The Android launcher has always been ground zero for device customization, and most launchers make at least some concession to user options. But TSF Shell, which we've covered before, surely takes the cake for sheer flexibility. The latest update, to Beta version 1.6.0, adds a dazzling amount of new features. Granted, most of these are eye candy - something that TSF never lacked in the first place - but a few of them are genuinely useful.
Well, this one sure is going to bend your brain a bit. Avoider is a puzzle game with a very basic premise. You have to move two colored squares to opposite corners of the screen without hitting any obstacles. The catch? They're movement is locked together, and you only control the blue one. When you move your box, the red one moves in perfectly-synced symmetrical motion. Yeah, it gets convoluted. Though, reading this site, I'm sure you're used to that.
So Adobe's Flash for Android has gone the way of the dodo, and it can no longer be downloaded from Google Play. Many users have already made sure to keep a backup of the APK handy for the odd occasion when a video is still only available in Flash form (I'm looking at you, Zero Punctuation). But what id you lose your device, or accidentally wipe your SD card, or forget how Dropbox works?
Are you the kind of obsessive-compulsive shutterbug that has to know exactly where and when you found the perfect pair of hipster glasses? Then Instagram's update is aimed right at you... for better or worse. The biggest update to version 3 of the Android app is the Photo Maps feature, which places all your photos on a selectable Google Maps overlay, assuming that you tagged their location when you took them.
It's not quite live yet, but Google would like you to know that Google Maps 6.10 is on its way to handsets by the end of the day. "What's new for me, the public transit user?" I hear you ask. Quite a bit, in fact! First off, Google has announced that it now has data on more than one million transit stops worldwide, spread throughout almost 500 cities. In an effort to make that information more usable, the Transit Lines map layer can now me narrowed down to a single method of transportation.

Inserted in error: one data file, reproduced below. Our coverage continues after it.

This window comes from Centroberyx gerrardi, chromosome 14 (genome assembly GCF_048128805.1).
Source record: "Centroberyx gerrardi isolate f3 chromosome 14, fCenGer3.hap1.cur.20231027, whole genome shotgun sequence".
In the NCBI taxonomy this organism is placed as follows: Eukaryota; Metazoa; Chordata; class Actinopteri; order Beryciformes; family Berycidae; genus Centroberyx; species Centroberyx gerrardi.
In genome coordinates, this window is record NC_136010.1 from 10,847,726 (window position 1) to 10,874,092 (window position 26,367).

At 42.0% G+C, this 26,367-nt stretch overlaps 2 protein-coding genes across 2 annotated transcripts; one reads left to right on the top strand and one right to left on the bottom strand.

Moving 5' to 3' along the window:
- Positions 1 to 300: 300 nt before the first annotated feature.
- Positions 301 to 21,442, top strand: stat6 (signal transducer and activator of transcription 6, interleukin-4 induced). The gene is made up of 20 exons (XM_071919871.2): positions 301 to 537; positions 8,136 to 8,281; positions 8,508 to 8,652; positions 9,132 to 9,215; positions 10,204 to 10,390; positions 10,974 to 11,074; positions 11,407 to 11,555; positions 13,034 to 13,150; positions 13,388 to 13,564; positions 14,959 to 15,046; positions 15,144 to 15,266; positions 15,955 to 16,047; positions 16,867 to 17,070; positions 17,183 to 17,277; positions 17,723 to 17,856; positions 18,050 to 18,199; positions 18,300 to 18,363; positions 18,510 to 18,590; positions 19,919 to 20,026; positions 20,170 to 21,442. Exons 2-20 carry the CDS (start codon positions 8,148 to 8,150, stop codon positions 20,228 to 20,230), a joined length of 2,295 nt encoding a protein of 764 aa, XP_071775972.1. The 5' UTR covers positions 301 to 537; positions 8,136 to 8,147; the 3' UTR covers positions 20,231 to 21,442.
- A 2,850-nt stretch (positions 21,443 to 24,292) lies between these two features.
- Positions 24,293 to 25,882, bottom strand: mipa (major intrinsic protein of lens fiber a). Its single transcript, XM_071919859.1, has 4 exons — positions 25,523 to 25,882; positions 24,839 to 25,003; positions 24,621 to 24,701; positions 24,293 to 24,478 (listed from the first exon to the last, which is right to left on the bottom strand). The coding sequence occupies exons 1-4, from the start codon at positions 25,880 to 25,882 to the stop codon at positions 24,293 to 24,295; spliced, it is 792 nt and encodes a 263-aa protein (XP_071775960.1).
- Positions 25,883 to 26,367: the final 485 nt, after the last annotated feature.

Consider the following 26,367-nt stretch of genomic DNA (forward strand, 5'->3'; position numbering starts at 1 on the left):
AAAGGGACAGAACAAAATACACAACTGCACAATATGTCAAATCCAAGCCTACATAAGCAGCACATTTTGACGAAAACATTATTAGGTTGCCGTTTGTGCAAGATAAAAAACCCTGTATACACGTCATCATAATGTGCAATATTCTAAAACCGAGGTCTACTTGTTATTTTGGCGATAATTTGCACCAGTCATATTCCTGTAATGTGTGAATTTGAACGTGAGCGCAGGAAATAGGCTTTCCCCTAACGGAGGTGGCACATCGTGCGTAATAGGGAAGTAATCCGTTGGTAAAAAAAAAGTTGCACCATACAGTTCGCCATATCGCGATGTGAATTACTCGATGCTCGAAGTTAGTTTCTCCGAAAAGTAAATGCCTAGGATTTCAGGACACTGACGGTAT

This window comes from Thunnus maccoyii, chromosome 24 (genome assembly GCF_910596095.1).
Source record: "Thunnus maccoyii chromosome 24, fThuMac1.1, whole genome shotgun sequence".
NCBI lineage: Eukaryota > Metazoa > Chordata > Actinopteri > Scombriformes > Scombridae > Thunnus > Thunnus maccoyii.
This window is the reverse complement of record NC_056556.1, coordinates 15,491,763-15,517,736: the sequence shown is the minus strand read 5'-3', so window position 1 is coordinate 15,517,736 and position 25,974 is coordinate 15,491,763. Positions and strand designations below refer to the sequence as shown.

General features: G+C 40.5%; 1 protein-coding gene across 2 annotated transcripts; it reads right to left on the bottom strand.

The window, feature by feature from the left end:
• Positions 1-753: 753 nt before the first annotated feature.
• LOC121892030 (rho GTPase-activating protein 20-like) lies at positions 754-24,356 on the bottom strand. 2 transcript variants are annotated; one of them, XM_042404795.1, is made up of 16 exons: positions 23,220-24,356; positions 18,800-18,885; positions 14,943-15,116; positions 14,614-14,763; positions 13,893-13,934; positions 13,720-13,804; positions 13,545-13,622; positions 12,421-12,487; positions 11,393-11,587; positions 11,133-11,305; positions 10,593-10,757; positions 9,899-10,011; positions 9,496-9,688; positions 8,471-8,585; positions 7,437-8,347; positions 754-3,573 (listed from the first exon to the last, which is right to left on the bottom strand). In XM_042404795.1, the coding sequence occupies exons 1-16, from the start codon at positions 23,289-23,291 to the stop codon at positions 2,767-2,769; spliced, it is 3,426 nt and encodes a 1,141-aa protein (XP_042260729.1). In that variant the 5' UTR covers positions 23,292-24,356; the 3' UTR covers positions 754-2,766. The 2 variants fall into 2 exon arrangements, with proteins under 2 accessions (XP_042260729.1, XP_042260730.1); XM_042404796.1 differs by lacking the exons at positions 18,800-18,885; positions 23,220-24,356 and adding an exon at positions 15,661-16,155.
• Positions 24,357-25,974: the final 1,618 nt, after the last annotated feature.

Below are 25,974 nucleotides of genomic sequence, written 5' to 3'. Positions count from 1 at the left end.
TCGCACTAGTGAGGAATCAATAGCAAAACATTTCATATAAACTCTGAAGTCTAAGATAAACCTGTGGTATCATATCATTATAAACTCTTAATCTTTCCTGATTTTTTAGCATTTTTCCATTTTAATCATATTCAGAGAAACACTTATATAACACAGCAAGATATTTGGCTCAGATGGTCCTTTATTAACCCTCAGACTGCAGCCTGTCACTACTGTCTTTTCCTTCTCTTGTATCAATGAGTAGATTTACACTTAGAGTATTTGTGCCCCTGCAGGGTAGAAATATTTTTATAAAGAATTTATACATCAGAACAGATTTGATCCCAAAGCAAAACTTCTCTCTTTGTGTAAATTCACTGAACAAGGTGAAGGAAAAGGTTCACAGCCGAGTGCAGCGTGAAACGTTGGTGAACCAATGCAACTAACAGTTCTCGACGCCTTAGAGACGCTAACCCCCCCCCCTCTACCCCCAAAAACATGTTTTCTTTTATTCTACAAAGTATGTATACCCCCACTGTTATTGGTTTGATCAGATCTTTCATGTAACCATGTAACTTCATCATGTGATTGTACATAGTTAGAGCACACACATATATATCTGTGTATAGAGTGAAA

At the beginning of the month, the Dolphin team released a new version of their popular browser to the Play Store. It featured the normal UI and performance enhancements, but apparently that just wasn't good enough for the Dolphin crew. Today, they have released a public beta of Dolphin Browser that brings some pretty impressive numbers where HTML5 rendering speed is concerned:
A new Google Play Store v3.8.15 apk started rolling out to Android devices today, but upon running through its UI, I was unable to uncover anything different from the versions before that. Yet the apk size gained a few
pounds kilobytes, and not knowing what the 300KB of code and resources added was killing me. Not to worry, a few minutes later, I decoded both 3.7.15 and 3.8.15 and compared their contents.
And a few earlier ones:
- Download: Latest Google Play Store 4.6.16 / 4.6.17 With Batch App Install, New 'Require Password' Option, Tweaked UI, Forced Self-Update, And More [Updated]
- Download: Latest Google Play Store 4.5.10 With Shared Play Store Activity, IAP Indicator, And More
- Download: Latest Google Play Store 4.4.22
- Download: Latest Google Play Store 4.4.21 With Slide-Out Navigation
A new Google Play Store update v3.8.15 has just started rolling out to Android devices.
TeamViewer, the company behind a widely popular collaboration/remote support software solution, has brought to market a new app specifically aimed at Samsung devices, releasing QuickSupport to Google's Play Store today.
The app is essentially a remote control app meant just for Samsung devices – it allows access to Samsung mobile devices from Mac, Linux, or Windows computers running TeamViewer's software. While TeamViewer already has an Android app, this is the first app under the TV name allowing control of a mobile device from a computer and not vice versa.
I have some news for you, guys: Pinterest isn't just for women. Contrary to what some people may believe, it's actually a service for, well, everyone. In fact, I've been using it to research desk and home office ideas for the last few weeks, and it has been a fantastic aid in my quest to find the perfect setup.
Here's how it all started: I routinely check some of my favorite office design sites - like Minimal Desks and Simple Desks (the latter of which isn't updated as often) - for new ideas on how to rearrange my home office in a more simplistic and minimal, yet practical way.